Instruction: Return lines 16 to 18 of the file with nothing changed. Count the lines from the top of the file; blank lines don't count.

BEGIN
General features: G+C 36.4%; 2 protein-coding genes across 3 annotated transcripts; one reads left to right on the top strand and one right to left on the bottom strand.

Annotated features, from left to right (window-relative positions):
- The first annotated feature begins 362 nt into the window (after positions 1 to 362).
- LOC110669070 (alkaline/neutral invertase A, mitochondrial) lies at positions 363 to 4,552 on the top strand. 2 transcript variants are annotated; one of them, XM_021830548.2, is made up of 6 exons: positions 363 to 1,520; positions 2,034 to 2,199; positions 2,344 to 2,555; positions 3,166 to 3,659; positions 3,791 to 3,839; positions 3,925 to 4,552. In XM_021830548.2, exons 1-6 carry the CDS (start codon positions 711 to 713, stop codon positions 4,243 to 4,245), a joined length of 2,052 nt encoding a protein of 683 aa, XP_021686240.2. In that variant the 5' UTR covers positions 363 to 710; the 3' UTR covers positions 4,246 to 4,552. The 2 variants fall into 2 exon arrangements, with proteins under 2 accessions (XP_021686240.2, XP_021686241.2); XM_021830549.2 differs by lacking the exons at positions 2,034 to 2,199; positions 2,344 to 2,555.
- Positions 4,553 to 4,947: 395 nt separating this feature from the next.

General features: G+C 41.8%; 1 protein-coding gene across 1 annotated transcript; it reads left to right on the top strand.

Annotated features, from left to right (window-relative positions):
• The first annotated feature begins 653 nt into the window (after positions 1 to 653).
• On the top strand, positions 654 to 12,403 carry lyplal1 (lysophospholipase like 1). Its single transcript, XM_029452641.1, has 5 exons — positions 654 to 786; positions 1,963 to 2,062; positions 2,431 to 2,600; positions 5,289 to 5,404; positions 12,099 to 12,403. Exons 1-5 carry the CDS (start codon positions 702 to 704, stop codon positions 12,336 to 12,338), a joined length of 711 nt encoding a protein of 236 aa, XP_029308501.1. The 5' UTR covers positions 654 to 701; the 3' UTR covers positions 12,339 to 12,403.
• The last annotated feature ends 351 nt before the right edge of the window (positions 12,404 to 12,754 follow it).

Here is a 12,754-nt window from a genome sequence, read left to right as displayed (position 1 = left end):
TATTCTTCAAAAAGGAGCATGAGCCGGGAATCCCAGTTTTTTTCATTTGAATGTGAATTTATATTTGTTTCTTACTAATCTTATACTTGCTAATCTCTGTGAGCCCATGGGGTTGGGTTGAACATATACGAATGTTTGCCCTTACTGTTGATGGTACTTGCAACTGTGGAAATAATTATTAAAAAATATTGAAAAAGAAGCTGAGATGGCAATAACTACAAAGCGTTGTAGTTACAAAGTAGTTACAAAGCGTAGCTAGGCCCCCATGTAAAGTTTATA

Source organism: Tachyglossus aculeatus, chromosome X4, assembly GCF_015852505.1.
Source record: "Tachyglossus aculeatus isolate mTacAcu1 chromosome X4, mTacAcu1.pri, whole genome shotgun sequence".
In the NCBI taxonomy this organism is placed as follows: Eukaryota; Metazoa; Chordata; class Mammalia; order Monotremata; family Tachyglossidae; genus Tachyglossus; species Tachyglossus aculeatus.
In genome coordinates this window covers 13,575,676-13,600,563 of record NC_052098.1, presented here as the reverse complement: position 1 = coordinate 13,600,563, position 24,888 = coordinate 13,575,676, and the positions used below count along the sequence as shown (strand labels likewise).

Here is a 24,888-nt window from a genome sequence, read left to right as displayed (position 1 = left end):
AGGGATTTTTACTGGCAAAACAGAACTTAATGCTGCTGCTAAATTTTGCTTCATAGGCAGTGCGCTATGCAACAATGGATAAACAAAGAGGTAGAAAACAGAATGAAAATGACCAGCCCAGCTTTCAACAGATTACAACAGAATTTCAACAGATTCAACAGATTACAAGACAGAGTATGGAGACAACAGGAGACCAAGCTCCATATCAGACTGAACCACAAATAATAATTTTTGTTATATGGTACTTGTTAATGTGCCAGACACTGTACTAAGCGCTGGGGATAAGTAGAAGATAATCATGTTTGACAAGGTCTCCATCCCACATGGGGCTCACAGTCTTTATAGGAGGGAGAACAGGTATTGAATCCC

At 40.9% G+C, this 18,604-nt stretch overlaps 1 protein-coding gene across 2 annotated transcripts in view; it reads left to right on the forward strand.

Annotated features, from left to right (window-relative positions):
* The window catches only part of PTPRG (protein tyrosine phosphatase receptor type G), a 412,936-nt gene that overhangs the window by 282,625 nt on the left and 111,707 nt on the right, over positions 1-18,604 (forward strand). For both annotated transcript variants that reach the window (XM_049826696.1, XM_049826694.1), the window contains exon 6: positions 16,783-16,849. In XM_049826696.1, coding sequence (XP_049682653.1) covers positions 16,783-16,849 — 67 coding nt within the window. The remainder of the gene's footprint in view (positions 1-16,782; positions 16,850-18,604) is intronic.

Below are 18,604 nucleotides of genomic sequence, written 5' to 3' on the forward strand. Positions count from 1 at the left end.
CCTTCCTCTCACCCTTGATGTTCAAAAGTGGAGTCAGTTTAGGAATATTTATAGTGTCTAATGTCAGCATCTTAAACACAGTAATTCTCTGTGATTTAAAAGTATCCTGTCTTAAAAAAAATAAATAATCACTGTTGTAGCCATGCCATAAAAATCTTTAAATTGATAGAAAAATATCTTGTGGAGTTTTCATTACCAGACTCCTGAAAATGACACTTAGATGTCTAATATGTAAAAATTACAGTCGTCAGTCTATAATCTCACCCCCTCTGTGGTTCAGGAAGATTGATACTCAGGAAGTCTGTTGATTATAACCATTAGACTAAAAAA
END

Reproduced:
In genome coordinates this window covers 13,575,676-13,600,563 of record NC_052098.1, presented here as the reverse complement: position 1 = coordinate 13,600,563, position 24,888 = coordinate 13,575,676, and the positions used below count along the sequence as shown (strand labels likewise).

Here is a 24,888-nt window from a genome sequence, read left to right as displayed (position 1 = left end):
AGGGATTTTTACTGGCAAAACAGAACTTAATGCTGCTGCTAAATTTTGCTTCATAGGCAGTGCGCTATGCAACAATGGATAAACAAAGAGGTAGAAAACAGAATGAAAATGACCAGCCCAGCTTTCAACAGATTACAACAGAATTTCAACAGATTCAACAGATTACAAGACAGAGTATGGAGACAACAGGAGACCAAGCTCCATATCAGACTGAACCACAAATAATAATTTTTGTTATATGGTACTTGTTAATGTGCCAGACACTGTACTAAGCGCTGGGGATAAGTAGAAGATAATCATGTTTGACAAGGTCTCCATCCCACATGGGGCTCACAGTCTTTATAGGAGGGAGAACAGGTATTGAATCCC